Community-based study on knowledge, attitude and practice on the mode of transmission, prevention and treatment of the Buruli ulcer in Ga West District, Ghana

Renzaho, Andre, Woods, Paul, Ackumey, Mercy, Harvey, Simon and Kotin, Jacob 2007, Community-based study on knowledge, attitude and practice on the mode of transmission, prevention and treatment of the Buruli ulcer in Ga West District, Ghana, Tropical medicine and international health, vol. 12, no. 3, pp. 445-458.

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Title Community-based study on knowledge, attitude and practice on the mode of transmission, prevention and treatment of the Buruli ulcer in Ga West District, Ghana
Author(s) Renzaho, Andre
Woods, Paul
Ackumey, Mercy
Harvey, Simon
Kotin, Jacob
Journal name Tropical medicine and international health
Volume number 12
Issue number 3
Start page 445
End page 458
Publisher Blackwell Publishing Ltd.
Place of publication Oxford, England
Publication date 2007-03
ISSN 1360-2276
1365-3156
Keyword(s) Buruli ulcer
Mycobacterium ulcerans
treatment
witchcraft
Summary Buruli ulcer disease (BUD), a devastating tropical disease caused by Mycobacterium ulcerans, occurs in more than 80% of the administrative districts of Ghana. To elucidate community perceptions and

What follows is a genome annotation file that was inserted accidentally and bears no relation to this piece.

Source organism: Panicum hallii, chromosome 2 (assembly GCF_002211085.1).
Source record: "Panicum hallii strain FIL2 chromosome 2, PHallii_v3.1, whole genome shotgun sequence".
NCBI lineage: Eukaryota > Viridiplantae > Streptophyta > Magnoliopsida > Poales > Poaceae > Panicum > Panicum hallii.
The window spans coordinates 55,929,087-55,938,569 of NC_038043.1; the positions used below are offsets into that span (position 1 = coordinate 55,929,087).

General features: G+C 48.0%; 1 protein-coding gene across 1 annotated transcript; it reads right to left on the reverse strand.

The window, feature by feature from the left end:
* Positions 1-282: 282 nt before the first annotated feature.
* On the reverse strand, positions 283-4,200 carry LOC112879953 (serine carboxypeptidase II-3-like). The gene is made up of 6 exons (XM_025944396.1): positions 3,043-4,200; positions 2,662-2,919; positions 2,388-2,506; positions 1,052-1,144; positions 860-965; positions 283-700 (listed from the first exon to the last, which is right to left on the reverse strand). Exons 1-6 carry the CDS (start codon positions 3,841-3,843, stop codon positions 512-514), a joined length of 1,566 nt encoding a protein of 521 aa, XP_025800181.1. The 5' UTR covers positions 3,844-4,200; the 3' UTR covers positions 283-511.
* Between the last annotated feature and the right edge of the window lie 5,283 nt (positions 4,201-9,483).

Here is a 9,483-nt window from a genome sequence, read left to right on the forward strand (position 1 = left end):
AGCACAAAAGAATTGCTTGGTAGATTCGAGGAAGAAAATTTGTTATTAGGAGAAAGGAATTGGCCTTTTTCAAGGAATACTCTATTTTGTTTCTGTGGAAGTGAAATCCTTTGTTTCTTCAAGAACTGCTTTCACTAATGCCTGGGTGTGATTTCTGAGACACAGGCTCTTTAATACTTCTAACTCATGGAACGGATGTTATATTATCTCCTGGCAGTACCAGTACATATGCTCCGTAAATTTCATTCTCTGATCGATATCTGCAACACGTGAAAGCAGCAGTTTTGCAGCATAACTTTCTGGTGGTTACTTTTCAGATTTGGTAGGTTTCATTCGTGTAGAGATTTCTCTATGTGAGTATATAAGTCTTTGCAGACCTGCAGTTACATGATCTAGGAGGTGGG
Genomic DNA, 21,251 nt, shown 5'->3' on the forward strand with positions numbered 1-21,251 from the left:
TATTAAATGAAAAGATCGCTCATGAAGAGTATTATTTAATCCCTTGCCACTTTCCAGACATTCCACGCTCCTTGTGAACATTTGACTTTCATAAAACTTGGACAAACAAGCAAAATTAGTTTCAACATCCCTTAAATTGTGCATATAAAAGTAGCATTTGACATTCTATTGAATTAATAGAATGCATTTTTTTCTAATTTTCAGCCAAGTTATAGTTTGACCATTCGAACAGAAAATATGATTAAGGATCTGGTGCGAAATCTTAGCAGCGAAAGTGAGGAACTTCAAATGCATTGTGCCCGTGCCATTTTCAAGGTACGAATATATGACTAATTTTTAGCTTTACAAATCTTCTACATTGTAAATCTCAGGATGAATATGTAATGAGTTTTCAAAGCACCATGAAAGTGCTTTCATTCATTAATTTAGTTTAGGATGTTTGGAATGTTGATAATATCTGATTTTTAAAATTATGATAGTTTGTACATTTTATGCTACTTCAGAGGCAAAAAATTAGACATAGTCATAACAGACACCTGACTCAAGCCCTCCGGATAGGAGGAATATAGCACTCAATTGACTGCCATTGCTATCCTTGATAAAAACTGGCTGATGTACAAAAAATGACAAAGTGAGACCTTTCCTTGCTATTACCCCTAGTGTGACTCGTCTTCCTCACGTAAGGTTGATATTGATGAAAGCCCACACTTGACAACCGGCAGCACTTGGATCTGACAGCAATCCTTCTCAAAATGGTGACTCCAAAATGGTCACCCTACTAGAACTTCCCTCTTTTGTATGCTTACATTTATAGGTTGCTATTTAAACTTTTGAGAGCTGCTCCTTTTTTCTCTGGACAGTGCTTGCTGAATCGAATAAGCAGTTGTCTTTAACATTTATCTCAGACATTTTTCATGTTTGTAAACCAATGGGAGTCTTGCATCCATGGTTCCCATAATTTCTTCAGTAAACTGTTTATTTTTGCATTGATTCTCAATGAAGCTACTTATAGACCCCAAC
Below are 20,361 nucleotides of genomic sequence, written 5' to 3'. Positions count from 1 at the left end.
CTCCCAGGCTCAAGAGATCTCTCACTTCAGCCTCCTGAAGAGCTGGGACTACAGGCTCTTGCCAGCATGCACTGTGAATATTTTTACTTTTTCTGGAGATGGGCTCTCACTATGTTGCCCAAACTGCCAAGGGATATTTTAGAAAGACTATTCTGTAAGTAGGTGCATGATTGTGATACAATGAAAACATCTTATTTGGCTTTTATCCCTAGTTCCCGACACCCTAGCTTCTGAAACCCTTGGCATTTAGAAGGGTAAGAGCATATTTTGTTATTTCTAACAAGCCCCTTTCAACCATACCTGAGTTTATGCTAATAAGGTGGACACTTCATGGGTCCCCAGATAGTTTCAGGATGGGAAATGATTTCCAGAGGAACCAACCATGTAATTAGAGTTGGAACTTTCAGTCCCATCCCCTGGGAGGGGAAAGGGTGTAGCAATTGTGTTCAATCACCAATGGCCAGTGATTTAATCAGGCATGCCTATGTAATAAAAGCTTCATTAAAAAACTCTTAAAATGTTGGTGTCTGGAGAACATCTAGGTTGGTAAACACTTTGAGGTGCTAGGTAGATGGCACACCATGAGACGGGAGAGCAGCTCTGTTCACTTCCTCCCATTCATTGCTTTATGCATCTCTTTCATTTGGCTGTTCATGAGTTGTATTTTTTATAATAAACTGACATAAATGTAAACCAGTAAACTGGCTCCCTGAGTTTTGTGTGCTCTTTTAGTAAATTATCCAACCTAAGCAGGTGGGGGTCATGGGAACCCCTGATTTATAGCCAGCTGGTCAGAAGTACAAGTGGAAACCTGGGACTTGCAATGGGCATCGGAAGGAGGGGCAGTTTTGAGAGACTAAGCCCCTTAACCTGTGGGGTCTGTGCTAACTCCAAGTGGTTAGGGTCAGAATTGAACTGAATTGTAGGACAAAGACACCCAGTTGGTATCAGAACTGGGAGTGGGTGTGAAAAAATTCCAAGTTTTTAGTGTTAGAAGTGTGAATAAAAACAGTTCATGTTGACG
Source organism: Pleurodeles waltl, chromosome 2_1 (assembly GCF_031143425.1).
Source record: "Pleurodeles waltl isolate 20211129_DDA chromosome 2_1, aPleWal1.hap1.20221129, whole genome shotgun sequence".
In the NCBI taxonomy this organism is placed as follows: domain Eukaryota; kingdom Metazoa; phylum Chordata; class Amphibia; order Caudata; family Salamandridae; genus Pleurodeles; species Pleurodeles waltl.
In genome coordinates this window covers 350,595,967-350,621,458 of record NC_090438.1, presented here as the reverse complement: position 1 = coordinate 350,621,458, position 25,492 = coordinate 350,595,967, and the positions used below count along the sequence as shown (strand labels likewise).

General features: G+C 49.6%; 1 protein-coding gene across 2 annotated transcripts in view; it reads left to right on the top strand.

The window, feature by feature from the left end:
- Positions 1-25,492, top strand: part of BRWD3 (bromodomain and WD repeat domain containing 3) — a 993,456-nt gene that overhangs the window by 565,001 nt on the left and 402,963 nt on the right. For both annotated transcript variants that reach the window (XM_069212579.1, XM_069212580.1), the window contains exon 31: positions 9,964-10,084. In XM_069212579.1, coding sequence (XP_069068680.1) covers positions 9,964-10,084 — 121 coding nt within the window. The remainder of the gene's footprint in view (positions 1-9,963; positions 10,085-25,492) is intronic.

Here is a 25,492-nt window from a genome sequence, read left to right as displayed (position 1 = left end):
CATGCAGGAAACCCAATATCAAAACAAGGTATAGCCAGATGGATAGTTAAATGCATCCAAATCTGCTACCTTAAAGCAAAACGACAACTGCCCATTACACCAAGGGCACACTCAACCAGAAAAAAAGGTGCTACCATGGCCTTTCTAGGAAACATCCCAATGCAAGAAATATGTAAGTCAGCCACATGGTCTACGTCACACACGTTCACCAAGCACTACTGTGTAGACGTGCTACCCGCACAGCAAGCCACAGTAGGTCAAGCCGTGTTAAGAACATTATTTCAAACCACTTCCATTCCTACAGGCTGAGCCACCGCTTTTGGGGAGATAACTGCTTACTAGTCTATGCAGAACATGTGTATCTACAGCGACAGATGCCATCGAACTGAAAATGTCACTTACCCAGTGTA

understanding of the aetiology of BUD, attitudes towards Buruli patients and treatment-seeking behaviours, we conducted a survey with 504 heads of households and seven focus group discussions in Ga West District, Ghana. Although 67% of participants regarded BUD as a health problem, 53% did not know its cause. Sixteen per cent attributed the cause to drinking non-potable water, 8.1% mentioned poor personal hygiene or dirty surroundings, and 5.5% identified swimming or wading in ponds as a risk factor. About 5.2% thought that witchcraft and curses cause BUD, and 71.8% indicated that BU sufferers first seek treatment from herbalists and only refer to the hospital as a last resort. The main
reasons were prospects of prolonged hospital stay, cost of transport, loss of earnings and opportunity associated with parents attending their children’s hospitalization over extended period, delays in being
attended by medical staff, and not knowing the cause of the disease or required treatment. The level of acceptance of BUD sufferers was high in adults but less so in children. The challenge facing health workers is to break the vicious cycle of poor medical outcomes leading to poor attitudes to hospital treatment in the community. Because herbalists are often the first people consulted by those who contract the disease, they need to be trained in early recognition of the pre-ulcerative stage of Buruli lesions.
Language eng
Field of Research 111708 Health and Community Services
HERDC Research category C1 Refereed article in a scholarly journal
Copyright notice ©2007, Blackwell Publishing Ltd
Persistent URL http://hdl.handle.net/10536/DRO/DU:30007094

Document type: Journal Article
Collection: School of Health and Social Development
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